RANGOON — Over 100 local communities in Shan State banded together on Monday to demand a stop to the deterioration of Inle Lake, which has suffered a dramatic drop in water levels and quality as a result of nearby development.
An event in Nyaung Shwe Township organized by Senior Women of Shan State, which included public talks and discussions with local villagers, kicked off a signature campaign to petition the government for environmental safeguards to protect the lake from further degradation.
“Changes in the past decades are threatening the health of the lake,” read a statement released by the group on Monday. “If it continues like this, the lake could dry up in the near future and local livelihoods would be ruined. We are concerned enough that locals from Inle, local monks and village elders have joined together to start a movement to conserve the lake, in order to prevent damage and ensure sustainable development.”
Inle Lake is the second largest body of fresh water in Burma. For years, it has suffered from a range of environmental problems such as drought, deforestation and pollution, and concerns over its health have accelerated with the construction of new hotel developments to accommodate the burgeoning tourist trade.
Khin Nyunt, a 51-year-old villager from Mine Thout, told The Irrawaddy that water levels had recently shrunk dramatically across the lake.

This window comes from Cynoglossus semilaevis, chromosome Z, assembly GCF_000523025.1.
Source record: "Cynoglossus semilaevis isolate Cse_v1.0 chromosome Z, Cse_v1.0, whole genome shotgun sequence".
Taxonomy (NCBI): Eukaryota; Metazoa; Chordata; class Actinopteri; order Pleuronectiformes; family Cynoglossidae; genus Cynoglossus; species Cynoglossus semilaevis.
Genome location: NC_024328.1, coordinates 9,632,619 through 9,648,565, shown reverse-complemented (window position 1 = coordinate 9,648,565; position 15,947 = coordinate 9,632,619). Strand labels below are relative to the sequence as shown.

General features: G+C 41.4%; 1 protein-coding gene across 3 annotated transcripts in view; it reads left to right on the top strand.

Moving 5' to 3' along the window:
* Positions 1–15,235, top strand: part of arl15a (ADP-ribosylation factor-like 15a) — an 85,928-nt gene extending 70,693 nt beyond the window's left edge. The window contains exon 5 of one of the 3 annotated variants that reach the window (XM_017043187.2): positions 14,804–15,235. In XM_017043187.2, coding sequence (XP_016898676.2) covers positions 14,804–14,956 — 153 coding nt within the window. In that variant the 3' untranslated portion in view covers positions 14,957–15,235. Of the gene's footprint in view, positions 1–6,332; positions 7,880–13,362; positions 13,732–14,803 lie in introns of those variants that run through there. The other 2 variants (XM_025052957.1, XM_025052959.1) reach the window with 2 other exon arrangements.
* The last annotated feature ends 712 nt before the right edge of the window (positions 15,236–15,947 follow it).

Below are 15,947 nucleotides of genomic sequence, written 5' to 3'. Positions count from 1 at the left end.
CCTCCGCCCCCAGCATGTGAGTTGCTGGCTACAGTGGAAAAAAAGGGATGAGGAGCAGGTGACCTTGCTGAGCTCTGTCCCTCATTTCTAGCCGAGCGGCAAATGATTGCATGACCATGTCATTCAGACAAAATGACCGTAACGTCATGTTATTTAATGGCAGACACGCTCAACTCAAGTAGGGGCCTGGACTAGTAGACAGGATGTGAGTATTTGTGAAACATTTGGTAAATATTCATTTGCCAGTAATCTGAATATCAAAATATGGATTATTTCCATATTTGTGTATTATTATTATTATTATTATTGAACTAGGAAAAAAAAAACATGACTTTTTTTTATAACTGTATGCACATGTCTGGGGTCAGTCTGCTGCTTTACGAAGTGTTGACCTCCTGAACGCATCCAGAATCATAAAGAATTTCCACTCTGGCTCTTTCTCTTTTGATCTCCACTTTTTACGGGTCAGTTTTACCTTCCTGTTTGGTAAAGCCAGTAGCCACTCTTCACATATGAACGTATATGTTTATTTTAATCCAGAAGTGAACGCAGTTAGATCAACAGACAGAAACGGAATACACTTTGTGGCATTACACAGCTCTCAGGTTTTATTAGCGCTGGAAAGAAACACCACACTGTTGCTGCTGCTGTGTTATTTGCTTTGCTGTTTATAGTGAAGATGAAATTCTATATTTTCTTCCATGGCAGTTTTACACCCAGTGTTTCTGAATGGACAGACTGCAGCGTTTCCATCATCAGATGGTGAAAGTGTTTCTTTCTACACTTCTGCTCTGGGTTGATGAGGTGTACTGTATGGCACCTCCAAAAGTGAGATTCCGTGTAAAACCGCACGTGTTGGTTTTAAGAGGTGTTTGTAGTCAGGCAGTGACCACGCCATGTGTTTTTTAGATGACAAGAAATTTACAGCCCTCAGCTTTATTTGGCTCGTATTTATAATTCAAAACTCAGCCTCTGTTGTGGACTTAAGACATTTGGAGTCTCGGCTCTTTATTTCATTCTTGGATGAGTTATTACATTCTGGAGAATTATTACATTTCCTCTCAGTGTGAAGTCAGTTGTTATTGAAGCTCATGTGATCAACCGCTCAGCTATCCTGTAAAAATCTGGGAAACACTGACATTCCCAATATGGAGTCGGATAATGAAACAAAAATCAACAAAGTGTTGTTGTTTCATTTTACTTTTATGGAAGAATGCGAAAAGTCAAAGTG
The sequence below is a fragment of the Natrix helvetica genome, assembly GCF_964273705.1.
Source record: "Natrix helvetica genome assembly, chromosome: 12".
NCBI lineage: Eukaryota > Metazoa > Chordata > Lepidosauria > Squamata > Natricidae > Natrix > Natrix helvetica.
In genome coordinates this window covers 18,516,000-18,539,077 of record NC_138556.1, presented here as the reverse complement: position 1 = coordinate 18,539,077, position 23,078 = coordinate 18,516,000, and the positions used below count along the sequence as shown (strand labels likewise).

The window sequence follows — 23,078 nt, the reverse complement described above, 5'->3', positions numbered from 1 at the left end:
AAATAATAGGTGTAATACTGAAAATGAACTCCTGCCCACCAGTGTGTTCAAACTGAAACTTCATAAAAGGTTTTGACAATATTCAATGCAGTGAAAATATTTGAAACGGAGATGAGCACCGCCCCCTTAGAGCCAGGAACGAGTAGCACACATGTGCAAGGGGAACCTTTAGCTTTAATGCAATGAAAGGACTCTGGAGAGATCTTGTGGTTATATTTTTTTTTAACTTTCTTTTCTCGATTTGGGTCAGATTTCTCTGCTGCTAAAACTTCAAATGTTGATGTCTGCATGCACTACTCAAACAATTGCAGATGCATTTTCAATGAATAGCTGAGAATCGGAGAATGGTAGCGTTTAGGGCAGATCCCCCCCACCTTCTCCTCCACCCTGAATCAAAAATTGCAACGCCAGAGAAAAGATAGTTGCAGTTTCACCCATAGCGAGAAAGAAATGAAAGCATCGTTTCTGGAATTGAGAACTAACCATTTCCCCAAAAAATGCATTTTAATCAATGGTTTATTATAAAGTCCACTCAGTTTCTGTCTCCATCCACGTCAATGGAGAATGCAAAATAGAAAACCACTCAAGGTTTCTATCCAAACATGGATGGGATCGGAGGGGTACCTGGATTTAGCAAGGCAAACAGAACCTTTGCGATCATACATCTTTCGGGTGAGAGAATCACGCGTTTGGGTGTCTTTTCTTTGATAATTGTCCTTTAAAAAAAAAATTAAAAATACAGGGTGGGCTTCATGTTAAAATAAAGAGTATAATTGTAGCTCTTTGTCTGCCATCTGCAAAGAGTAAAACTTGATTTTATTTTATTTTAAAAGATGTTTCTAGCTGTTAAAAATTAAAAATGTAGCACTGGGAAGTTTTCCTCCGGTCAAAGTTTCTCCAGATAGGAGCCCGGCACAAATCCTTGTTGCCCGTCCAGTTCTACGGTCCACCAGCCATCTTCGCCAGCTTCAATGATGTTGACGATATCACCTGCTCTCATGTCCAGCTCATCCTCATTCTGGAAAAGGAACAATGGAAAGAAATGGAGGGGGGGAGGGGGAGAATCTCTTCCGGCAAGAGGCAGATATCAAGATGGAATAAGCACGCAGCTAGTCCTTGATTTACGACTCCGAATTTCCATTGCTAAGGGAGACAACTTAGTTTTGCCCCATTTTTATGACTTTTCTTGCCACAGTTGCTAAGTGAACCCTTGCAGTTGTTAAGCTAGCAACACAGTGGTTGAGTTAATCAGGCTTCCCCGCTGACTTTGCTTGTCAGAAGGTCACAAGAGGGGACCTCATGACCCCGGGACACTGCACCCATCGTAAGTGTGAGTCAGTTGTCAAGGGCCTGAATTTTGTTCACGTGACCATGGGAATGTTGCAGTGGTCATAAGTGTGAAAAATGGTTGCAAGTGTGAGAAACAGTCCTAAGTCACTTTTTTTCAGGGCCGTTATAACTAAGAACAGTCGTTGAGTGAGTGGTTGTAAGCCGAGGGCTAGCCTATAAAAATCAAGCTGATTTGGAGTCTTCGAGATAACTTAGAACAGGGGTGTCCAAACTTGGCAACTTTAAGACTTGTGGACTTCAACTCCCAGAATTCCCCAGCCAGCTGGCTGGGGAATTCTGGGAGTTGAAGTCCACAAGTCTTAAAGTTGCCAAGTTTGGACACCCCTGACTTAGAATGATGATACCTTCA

“The lake is our second city,” she said. “In the past, there was no chopping down trees, not many hotels and no destruction of floating gardens. But now, since conditions are worsening, we have become very worried.”
A photo exhibition documenting the lake’s current condition, pollution emanating from hotel developments on the eastern side of the lake and damage to the area’s famed floating gardens was also unveiled at Monday’s event.
“We cannot have another hotel zone and more new buildings,” Sao Haymer Thaike, a member of SWSS, told The Irrawaddy. “We need to raise community awareness to conserve the lake and stop polluting the surroundings.”
The UN cultural agency, Unesco, last week added Inle Lake to its list of 651 biosphere reserves, becoming the first location in Burma to join the list. Locals hope the designation will bring international help to arrest the lake’s decline. The SWSS will collect signatures until World Rivers Day on Sept. 27, and will present its petition to Union, state and local authorities.